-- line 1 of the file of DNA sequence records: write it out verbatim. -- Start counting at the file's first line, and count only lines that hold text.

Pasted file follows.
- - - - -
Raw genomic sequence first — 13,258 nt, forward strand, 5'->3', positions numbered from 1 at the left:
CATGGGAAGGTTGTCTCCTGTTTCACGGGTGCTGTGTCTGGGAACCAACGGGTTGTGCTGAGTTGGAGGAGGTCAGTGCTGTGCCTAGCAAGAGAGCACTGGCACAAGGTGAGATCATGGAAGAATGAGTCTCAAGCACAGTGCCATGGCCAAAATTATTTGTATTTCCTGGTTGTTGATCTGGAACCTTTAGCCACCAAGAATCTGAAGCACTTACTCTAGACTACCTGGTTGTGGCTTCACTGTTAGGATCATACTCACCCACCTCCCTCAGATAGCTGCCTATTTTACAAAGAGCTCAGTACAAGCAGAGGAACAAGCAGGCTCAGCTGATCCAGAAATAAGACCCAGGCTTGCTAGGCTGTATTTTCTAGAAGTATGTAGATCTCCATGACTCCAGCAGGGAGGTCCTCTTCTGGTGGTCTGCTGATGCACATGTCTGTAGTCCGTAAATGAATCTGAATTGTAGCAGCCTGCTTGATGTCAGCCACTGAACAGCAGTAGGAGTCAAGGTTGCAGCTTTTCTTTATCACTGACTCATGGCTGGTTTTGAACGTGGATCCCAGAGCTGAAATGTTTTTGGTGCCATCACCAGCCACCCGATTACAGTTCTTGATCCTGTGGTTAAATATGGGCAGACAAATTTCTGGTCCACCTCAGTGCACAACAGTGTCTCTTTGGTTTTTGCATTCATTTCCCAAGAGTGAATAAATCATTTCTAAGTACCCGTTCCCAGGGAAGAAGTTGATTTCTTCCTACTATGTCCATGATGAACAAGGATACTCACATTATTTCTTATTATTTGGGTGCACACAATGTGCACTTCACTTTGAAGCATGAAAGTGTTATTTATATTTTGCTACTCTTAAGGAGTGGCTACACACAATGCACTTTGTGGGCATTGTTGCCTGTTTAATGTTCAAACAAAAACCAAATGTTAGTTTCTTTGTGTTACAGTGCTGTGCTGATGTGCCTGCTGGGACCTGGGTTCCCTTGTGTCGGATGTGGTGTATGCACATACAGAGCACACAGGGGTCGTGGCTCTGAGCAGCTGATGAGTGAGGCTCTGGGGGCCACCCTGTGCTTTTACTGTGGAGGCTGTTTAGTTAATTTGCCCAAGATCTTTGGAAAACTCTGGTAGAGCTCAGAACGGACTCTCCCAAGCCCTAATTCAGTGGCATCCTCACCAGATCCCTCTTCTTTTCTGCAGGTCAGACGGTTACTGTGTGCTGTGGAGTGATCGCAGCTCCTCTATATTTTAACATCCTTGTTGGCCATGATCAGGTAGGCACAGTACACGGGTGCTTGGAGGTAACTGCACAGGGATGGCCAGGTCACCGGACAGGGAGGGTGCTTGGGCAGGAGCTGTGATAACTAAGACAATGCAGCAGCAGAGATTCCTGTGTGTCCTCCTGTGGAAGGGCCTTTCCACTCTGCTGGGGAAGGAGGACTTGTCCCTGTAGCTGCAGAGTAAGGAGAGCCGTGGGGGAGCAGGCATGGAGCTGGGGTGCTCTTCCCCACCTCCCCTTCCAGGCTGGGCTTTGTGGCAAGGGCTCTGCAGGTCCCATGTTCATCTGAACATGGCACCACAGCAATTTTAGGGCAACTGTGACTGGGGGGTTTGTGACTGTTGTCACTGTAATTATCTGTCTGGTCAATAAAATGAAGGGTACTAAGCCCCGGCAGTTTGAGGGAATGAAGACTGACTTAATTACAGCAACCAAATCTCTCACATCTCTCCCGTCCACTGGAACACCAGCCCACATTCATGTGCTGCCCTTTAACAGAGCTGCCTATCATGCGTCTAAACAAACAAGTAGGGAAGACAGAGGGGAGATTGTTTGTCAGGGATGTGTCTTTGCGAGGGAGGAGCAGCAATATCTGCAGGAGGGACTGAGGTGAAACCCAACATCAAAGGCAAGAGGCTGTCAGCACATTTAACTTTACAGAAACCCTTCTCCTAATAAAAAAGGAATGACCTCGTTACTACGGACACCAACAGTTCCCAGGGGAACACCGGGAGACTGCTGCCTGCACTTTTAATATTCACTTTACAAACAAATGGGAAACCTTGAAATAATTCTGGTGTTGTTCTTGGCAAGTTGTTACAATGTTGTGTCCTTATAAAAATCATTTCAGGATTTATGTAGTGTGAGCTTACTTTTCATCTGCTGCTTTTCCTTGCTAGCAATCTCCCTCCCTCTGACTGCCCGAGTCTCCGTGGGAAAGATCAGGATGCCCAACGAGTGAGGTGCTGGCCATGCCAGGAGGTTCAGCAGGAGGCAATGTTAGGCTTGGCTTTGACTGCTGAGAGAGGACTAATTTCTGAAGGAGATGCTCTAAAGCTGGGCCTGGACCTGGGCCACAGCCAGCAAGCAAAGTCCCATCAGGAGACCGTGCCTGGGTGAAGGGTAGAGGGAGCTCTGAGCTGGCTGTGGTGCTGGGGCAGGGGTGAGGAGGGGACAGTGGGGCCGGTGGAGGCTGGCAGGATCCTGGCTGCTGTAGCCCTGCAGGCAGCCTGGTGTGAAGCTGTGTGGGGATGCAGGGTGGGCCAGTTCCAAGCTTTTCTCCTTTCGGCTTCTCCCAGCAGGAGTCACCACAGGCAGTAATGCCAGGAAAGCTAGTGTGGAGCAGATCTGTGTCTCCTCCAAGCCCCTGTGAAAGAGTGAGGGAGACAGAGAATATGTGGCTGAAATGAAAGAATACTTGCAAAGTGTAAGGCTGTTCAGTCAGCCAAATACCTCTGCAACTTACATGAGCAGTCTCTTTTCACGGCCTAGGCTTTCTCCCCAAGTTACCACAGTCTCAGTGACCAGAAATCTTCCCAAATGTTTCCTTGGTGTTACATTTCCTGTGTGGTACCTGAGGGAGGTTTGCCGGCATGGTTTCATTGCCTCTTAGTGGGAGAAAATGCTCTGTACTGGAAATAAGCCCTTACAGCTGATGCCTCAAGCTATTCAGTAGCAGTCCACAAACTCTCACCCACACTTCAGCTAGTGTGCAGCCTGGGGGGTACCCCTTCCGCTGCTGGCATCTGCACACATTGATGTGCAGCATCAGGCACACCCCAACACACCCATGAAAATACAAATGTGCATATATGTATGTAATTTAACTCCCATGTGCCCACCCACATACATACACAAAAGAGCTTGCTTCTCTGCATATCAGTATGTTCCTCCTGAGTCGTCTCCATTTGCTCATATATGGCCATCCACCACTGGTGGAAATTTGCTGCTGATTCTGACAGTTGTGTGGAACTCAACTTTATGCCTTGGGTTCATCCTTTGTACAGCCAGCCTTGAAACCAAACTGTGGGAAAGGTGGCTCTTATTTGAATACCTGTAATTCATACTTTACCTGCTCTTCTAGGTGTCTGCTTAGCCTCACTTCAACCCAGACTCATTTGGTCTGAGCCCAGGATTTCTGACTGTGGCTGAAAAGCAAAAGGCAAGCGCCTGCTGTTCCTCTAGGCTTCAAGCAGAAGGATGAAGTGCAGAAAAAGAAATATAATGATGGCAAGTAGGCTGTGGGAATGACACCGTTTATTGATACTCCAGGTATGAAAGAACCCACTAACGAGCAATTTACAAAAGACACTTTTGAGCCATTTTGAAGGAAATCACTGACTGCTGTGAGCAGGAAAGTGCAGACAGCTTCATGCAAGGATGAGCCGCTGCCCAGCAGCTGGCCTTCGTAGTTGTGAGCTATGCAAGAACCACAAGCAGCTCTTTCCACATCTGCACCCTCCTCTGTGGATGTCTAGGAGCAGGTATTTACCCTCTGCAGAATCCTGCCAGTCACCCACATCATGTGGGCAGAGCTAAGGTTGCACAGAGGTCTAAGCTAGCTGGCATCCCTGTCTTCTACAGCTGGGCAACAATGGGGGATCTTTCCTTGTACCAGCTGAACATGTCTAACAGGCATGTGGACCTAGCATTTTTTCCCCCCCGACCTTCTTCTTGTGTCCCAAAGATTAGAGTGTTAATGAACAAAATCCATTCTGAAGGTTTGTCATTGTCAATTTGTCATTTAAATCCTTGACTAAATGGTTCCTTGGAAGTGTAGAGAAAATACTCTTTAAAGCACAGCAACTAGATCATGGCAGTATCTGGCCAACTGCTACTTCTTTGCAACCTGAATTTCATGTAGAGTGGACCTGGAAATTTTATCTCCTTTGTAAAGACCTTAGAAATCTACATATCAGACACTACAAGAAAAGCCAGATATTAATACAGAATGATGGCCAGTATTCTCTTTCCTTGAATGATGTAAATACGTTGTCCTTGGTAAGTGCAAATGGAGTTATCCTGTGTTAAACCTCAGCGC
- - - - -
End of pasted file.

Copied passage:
Raw genomic sequence first — 13,258 nt, forward strand, 5'->3', positions numbered from 1 at the left: